OREANDA-NEWS The Royal Navy will be handing over operational control of the Channel migrant crisis back to UK Border Force officers, The Telegraph reported.Ministers are said to have been informed by the Ministry of Defence (MoD) of its plans to relinquish responsibility for dealing with illegal migrants on January 31. Government sources were cited as adding that the decision would go ahead “unless there are ministerial actions”.Operation Isotrope - a British military operation to assist the Border Force in responding to the uptick of English Channel migrant crossings was first announced in January 2021.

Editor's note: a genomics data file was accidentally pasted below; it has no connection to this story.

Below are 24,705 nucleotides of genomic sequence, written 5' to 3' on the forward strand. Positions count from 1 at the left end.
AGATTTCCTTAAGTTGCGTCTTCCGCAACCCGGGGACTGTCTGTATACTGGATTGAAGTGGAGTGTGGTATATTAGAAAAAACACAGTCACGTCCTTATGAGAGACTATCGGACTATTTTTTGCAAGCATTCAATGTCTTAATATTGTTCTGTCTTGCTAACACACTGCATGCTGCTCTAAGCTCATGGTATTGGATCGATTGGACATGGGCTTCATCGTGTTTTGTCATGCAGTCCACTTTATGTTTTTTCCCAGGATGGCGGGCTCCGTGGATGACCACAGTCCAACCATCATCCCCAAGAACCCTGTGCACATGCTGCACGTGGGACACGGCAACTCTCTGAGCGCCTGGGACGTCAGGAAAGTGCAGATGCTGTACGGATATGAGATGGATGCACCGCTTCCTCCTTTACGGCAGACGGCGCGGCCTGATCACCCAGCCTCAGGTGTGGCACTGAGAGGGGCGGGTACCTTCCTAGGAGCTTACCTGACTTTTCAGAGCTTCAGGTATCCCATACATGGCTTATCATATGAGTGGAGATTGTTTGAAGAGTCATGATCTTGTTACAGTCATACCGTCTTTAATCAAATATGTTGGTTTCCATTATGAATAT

On January 16, 2022, it was reported that plans were being drawn up to place the Royal Navy in operational command of counter-migration operations, with the plans implemented in March. According to Defence Minister James Heappey’s statements at the time, Royal Navy vessels designated for the role were some of the Batch 1 River-class offshore patrol vessels and some smaller Archer-class patrol vessels.This April, Boris Johnson had touted his plan of giving the Royal Navy ?50million in new funding to co-ordinate Border Force and Coastguard boats to investigate and rescue migrants crossing the Channel from France into the UK. He promised the move would help ensure that “no boat makes it to the UK undetected”.The decision had raised many questions. Thus, former Border Force chief Vice Admiral Sir Charles Montgomery had voiced puzzlement over the Royal Navy’s leadership role, saying:Labour had declared it was a “PR-driven policy which is without any coherent detail, but also poses significant difficulties and has the real risk of reputational damage for the [Ministry of Defence] and the Royal Navy.”However, despite the measures, the number of migrant crossings has already doubled to more than 20,000 this year, government data shows. Ministers fear this year's number of small boat arrivals may surge beyond the record 28,500 witnessed in 2021.‘Folly Project’Critics of the original plan have lambasted the “folly project” for failing to stop the influx of migrants.“The Navy is being sucked into an operation they should never have been involved in. This is not their terrain – this is Home Office, Coastguard, Border Force terrain,” said Tobias Ellwood, chairman of the Commons defence committee.Tony Smith, an ex-Border Force director general added:Responding to reports of the Navy backing out of its migrant patrol role, Home Office were cited as voicing concerns.“The Navy would need to continue to be involved in some way… The operation is taken much more seriously now they are involved. We need to show illegal immigration is being taken seriously. What message would an ending of their involvement send to traffickers?” a source was cited as saying.Weighing in on the report, a source told the publication that original plan had presupposed a review of the Navy’s role by January 31.Meanwhile, a spokesperson for the MoD said: